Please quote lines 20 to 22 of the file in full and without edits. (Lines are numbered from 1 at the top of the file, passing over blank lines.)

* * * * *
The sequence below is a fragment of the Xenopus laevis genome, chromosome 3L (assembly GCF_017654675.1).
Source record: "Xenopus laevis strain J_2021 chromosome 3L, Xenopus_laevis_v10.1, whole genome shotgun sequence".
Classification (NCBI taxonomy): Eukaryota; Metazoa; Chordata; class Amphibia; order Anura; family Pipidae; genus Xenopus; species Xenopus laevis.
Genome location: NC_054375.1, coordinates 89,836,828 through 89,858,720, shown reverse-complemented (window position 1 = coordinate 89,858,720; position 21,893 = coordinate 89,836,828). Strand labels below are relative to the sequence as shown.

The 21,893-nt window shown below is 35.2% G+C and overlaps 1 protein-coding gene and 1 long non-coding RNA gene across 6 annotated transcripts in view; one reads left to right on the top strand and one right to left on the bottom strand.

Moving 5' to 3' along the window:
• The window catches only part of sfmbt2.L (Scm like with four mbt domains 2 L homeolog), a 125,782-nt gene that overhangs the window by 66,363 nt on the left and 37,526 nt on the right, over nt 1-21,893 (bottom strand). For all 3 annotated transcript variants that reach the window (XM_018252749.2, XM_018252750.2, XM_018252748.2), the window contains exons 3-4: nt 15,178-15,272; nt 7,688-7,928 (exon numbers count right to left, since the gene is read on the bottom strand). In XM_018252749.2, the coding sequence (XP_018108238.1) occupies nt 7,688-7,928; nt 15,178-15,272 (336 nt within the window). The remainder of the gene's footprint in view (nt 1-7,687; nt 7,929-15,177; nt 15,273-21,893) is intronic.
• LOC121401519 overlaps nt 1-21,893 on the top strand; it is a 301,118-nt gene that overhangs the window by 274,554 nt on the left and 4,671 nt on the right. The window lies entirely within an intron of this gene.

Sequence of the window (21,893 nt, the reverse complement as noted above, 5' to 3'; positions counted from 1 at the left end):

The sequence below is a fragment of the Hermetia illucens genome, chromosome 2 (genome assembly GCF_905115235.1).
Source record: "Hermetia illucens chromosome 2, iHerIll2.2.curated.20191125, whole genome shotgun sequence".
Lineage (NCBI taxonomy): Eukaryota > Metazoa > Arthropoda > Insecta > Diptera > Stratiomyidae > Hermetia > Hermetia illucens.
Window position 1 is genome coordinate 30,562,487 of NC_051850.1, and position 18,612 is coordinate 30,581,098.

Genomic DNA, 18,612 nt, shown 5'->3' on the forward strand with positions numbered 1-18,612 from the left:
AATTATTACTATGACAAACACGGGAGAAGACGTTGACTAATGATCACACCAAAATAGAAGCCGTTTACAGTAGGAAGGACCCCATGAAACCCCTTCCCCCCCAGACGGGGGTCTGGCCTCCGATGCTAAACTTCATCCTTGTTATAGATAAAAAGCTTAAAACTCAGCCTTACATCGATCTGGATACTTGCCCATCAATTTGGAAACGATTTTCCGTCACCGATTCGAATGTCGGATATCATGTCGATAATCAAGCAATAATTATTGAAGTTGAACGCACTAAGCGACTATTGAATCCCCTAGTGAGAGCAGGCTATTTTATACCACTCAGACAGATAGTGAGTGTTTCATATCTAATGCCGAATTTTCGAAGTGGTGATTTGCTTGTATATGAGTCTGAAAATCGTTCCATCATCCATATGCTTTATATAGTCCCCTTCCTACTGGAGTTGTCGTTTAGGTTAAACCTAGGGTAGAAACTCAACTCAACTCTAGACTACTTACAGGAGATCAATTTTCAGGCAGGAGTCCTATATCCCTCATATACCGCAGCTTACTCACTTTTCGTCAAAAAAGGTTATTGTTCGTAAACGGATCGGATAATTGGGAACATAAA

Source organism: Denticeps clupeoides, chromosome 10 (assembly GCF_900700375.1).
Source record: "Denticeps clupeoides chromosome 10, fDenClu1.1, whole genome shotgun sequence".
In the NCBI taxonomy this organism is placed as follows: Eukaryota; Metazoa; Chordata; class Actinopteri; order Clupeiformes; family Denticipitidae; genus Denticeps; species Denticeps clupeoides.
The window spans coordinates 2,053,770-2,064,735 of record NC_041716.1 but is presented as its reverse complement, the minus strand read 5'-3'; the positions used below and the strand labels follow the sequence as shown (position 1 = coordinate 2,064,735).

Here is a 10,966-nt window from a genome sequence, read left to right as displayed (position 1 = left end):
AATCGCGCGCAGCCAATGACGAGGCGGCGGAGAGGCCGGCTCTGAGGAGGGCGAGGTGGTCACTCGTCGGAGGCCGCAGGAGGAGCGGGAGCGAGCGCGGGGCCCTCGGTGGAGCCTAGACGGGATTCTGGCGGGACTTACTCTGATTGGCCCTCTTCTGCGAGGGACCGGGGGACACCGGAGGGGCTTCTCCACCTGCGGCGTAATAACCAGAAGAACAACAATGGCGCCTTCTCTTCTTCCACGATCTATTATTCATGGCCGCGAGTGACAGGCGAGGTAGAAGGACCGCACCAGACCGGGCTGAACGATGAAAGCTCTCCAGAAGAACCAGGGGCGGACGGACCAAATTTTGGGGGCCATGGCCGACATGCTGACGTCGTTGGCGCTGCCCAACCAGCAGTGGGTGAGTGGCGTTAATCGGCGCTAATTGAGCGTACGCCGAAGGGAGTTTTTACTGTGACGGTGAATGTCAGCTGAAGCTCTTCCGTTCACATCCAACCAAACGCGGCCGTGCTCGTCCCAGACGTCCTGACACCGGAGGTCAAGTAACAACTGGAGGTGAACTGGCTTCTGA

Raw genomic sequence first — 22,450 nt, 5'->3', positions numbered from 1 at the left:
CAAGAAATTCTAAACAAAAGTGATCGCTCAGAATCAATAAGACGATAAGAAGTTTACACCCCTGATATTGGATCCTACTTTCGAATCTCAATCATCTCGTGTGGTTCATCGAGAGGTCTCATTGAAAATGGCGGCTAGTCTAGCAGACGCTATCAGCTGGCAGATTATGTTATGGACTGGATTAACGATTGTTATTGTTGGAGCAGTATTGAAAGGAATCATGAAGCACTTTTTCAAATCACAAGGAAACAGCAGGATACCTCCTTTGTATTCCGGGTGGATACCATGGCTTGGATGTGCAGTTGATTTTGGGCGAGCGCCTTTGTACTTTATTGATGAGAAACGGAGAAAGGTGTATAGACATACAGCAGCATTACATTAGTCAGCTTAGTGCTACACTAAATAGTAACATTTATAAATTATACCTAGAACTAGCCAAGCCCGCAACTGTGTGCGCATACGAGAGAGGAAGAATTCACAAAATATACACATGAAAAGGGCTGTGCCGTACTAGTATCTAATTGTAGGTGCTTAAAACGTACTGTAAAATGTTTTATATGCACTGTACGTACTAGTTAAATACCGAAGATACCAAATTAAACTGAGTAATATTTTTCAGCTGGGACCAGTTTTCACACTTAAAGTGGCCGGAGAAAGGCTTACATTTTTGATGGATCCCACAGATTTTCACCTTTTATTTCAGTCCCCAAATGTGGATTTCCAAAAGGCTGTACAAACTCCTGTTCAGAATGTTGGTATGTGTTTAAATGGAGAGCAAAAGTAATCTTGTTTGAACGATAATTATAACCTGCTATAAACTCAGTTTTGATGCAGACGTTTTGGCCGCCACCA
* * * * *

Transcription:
Here is a 10,966-nt window from a genome sequence, read left to right as displayed (position 1 = left end):
AATCGCGCGCAGCCAATGACGAGGCGGCGGAGAGGCCGGCTCTGAGGAGGGCGAGGTGGTCACTCGTCGGAGGCCGCAGGAGGAGCGGGAGCGAGCGCGGGGCCCTCGGTGGAGCCTAGACGGGATTCTGGCGGGACTTACTCTGATTGGCCCTCTTCTGCGAGGGACCGGGGGACACCGGAGGGGCTTCTCCACCTGCGGCGTAATAACCAGAAGAACAACAATGGCGCCTTCTCTTCTTCCACGATCTATTATTCATGGCCGCGAGTGACAGGCGAGGTAGAAGGACCGCACCAGACCGGGCTGAACGATGAAAGCTCTCCAGAAGAACCAGGGGCGGACGGACCAAATTTTGGGGGCCATGGCCGACATGCTGACGTCGTTGGCGCTGCCCAACCAGCAGTGGGTGAGTGGCGTTAATCGGCGCTAATTGAGCGTACGCCGAAGGGAGTTTTTACTGTGACGGTGAATGTCAGCTGAAGCTCTTCCGTTCACATCCAACCAAACGCGGCCGTGCTCGTCCCAGACGTCCTGACACCGGAGGTCAAGTAACAACTGGAGGTGAACTGGCTTCTGA

Raw genomic sequence first — 22,450 nt, 5'->3', positions numbered from 1 at the left: